WELLPOINT: Congressmen Allege Conflict Of Interest
Four U.S. congressmen from California are saying that a state contract with Wellpoint Health Networks Inc. "to administer a major new health insurance program while serving as a provider creates an unacceptable conflict of interest," the Sacramento Bee reports. U.S. Reps. Pete Stark (D-Hayward) and Bob Matsui (D-Sacramento) recently sent a letter to the Health Care Financing Administration asking that "the agency block the contract with Wellpoint" to run the state's Healthy Families program. HCFA approved the contract last Friday. Stark and Matsui wrote, "We are very concerned that allowing a private health plan to both run this program and simultaneously participate in it creates an obvious conflict of interest." Reps. George Miller (D-Pleasant HIll) and Henry Waxman (D-Los Angeles) joined Stark and Matsui in a separate letter "asking their California Democratic colleagues to pressure HCFA to reject the contract."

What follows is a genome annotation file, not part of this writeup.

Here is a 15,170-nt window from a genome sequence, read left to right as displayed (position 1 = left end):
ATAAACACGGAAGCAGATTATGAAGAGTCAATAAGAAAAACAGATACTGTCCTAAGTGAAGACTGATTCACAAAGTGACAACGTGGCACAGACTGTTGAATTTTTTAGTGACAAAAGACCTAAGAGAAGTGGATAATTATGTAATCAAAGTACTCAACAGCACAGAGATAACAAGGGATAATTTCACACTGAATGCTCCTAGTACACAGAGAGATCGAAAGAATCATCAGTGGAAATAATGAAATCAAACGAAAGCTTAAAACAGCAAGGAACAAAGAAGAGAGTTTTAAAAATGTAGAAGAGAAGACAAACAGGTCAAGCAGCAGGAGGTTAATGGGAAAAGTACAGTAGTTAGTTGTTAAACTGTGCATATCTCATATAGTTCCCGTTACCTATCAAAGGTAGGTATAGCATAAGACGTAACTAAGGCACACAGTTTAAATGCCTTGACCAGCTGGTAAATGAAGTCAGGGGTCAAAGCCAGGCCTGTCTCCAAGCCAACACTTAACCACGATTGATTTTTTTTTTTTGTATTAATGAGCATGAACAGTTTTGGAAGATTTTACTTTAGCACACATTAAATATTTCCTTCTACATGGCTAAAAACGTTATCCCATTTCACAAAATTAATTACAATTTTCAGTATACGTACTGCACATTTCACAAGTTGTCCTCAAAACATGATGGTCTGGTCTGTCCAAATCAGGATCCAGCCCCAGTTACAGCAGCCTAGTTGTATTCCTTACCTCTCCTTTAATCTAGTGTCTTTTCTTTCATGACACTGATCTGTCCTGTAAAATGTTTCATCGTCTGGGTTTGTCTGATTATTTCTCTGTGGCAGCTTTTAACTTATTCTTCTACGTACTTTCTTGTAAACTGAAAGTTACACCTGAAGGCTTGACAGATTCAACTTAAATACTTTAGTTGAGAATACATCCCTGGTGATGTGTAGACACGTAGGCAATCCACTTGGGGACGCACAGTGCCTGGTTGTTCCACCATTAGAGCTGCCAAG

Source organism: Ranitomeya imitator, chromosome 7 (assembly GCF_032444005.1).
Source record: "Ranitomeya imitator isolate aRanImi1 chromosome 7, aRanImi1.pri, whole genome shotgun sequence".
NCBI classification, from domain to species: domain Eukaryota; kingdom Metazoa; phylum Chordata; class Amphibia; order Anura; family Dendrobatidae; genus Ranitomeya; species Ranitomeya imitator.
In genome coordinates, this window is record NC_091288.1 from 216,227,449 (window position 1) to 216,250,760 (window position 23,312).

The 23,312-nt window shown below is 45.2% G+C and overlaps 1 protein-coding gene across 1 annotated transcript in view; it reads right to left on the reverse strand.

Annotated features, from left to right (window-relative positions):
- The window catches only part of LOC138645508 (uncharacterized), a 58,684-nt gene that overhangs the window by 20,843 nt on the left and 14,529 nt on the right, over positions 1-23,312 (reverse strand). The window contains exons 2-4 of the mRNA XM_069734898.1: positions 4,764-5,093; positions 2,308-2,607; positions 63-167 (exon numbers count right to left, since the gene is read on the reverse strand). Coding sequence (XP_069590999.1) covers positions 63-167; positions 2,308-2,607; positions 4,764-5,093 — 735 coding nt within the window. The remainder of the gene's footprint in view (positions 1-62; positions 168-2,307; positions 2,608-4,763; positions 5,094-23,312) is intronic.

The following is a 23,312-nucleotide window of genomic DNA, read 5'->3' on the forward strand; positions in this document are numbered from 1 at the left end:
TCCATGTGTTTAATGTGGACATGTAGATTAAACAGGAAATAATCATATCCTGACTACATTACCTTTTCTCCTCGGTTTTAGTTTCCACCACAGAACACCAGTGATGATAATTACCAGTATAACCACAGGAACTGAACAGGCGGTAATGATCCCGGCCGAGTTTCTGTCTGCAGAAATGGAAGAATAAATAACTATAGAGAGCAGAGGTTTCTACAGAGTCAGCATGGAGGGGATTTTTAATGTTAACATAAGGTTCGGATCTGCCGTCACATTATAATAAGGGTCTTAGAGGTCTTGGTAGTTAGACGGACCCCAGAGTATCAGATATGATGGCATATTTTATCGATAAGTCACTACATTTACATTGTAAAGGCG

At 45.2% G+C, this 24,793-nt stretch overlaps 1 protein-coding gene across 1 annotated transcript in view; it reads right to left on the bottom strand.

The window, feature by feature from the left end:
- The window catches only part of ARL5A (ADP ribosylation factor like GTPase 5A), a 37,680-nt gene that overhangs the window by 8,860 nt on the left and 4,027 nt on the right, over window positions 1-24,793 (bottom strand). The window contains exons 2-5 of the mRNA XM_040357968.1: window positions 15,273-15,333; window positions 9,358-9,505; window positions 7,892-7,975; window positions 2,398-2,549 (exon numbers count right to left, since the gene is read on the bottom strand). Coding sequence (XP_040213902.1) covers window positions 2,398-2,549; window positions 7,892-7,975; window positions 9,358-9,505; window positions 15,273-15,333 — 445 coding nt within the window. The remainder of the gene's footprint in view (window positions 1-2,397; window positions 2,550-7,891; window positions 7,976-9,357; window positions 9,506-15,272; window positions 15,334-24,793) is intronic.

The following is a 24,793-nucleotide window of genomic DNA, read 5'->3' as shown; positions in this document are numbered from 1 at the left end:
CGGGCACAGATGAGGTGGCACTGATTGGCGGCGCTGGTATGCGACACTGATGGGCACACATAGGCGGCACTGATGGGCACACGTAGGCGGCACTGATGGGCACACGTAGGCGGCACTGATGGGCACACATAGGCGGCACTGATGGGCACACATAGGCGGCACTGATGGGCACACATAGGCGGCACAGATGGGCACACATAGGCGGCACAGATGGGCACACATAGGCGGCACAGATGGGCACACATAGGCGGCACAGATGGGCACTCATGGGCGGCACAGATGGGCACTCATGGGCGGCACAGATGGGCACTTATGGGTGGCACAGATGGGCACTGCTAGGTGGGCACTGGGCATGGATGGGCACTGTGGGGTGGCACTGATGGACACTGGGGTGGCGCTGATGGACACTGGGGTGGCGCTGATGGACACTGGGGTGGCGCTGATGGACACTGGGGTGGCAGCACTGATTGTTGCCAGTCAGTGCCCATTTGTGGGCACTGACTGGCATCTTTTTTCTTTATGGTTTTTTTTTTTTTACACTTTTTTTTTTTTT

Cynthia Coulter, a spokesperson for Wellpoint, said the contract contains provisions designed to prevent the company from "benefit[ing] from its dual role." These provisions range from independent auditing of Wellpoint to "recording all telephone calls with potential customers." She said, "There are some very clear fire walls in the program ... so that we don't get an advantage." She noted that Wellpoint has had similar roles in other contracts with the state. "It's actually a very cost-effective way for the state to run this," she said. However, Matsui said yesterday that the arrangement would allow Wellpoint to steer customers to itself. He said, "I think it could lead to some self-dealing. All parties may start to act in good faith, but the real problem is you can't control employee behavior. There obviously will be some cases where bias will be shown." He added, "The whole purpose of this (system) is to foster competition, and to allow one company participating in the program to serve as the administrator defeats that purpose." He added that he intends to file a lawsuit to block the contract if HCFA does not reject it (Bernstein, 3/5).